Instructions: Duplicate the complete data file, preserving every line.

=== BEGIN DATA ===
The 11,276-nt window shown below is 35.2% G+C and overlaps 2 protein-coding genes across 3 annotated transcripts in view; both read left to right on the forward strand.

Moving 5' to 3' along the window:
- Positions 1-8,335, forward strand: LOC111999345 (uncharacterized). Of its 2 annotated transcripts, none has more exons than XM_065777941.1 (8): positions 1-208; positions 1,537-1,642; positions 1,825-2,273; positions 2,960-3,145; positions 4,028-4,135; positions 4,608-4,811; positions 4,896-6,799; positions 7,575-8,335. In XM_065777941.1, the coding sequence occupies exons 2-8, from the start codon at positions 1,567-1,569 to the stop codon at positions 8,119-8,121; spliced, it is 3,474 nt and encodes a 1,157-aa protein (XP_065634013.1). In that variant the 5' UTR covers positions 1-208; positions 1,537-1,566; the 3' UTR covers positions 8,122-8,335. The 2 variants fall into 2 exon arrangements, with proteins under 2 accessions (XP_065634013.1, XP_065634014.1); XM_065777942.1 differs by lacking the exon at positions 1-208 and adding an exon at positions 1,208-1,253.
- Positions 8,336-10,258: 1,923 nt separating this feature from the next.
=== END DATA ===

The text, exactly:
The 11,276-nt window shown below is 35.2% G+C and overlaps 2 protein-coding genes across 3 annotated transcripts in view; both read left to right on the forward strand.

Moving 5' to 3' along the window:
- Positions 1-8,335, forward strand: LOC111999345 (uncharacterized). Of its 2 annotated transcripts, none has more exons than XM_065777941.1 (8): positions 1-208; positions 1,537-1,642; positions 1,825-2,273; positions 2,960-3,145; positions 4,028-4,135; positions 4,608-4,811; positions 4,896-6,799; positions 7,575-8,335. In XM_065777941.1, the coding sequence occupies exons 2-8, from the start codon at positions 1,567-1,569 to the stop codon at positions 8,119-8,121; spliced, it is 3,474 nt and encodes a 1,157-aa protein (XP_065634013.1). In that variant the 5' UTR covers positions 1-208; positions 1,537-1,566; the 3' UTR covers positions 8,122-8,335. The 2 variants fall into 2 exon arrangements, with proteins under 2 accessions (XP_065634013.1, XP_065634014.1); XM_065777942.1 differs by lacking the exon at positions 1-208 and adding an exon at positions 1,208-1,253.
- Positions 8,336-10,258: 1,923 nt separating this feature from the next.